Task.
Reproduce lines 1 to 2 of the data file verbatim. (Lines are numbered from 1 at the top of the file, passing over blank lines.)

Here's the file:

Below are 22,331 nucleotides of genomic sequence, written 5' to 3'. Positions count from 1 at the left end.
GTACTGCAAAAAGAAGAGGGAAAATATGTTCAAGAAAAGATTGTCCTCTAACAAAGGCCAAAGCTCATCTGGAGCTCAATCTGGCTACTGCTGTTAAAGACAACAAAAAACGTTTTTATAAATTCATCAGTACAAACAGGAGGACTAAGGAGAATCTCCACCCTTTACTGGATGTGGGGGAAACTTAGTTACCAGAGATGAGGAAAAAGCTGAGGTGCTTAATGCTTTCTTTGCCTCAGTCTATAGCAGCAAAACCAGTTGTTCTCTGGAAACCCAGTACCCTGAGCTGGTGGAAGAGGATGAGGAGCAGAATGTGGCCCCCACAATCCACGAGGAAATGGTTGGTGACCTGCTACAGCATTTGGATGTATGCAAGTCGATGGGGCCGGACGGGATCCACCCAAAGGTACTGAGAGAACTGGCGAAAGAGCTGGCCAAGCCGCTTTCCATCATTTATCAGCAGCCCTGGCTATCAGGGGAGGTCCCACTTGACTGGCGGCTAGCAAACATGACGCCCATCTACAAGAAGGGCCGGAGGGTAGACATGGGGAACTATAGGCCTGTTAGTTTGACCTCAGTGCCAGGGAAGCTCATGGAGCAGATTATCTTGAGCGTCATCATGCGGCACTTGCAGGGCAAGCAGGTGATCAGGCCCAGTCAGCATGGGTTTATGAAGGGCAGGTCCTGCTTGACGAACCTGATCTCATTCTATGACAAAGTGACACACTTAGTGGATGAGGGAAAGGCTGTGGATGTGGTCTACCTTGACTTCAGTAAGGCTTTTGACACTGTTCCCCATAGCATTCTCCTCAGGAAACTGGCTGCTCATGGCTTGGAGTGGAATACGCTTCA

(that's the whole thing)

Below are 22,331 nucleotides of genomic sequence, written 5' to 3'. Positions count from 1 at the left end.
GTACTGCAAAAAGAAGAGGGAAAATATGTTCAAGAAAAGATTGTCCTCTAACAAAGGCCAAAGCTCATCTGGAGCTCAATCTGGCTACTGCTGTTAAAGACAACAAAAAACGTTTTTATAAATTCATCAGTACAAACAGGAGGACTAAGGAGAATCTCCACCCTTTACTGGATGTGGGGGAAACTTAGTTACCAGAGATGAGGAAAAAGCTGAGGTGCTTAATGCTTTCTTTGCCTCAGTCTATAGCAGCAAAACCAGTTGTTCTCTGGAAACCCAGTACCCTGAGCTGGTGGAAGAGGATGAGGAGCAGAATGTGGCCCCCACAATCCACGAGGAAATGGTTGGTGACCTGCTACAGCATTTGGATGTATGCAAGTCGATGGGGCCGGACGGGATCCACCCAAAGGTACTGAGAGAACTGGCGAAAGAGCTGGCCAAGCCGCTTTCCATCATTTATCAGCAGCCCTGGCTATCAGGGGAGGTCCCACTTGACTGGCGGCTAGCAAACATGACGCCCATCTACAAGAAGGGCCGGAGGGTAGACATGGGGAACTATAGGCCTGTTAGTTTGACCTCAGTGCCAGGGAAGCTCATGGAGCAGATTATCTTGAGCGTCATCATGCGGCACTTGCAGGGCAAGCAGGTGATCAGGCCCAGTCAGCATGGGTTTATGAAGGGCAGGTCCTGCTTGACGAACCTGATCTCATTCTATGACAAAGTGACACACTTAGTGGATGAGGGAAAGGCTGTGGATGTGGTCTACCTTGACTTCAGTAAGGCTTTTGACACTGTTCCCCATAGCATTCTCCTCAGGAAACTGGCTGCTCATGGCTTGGAGTGGAATACGCTTCA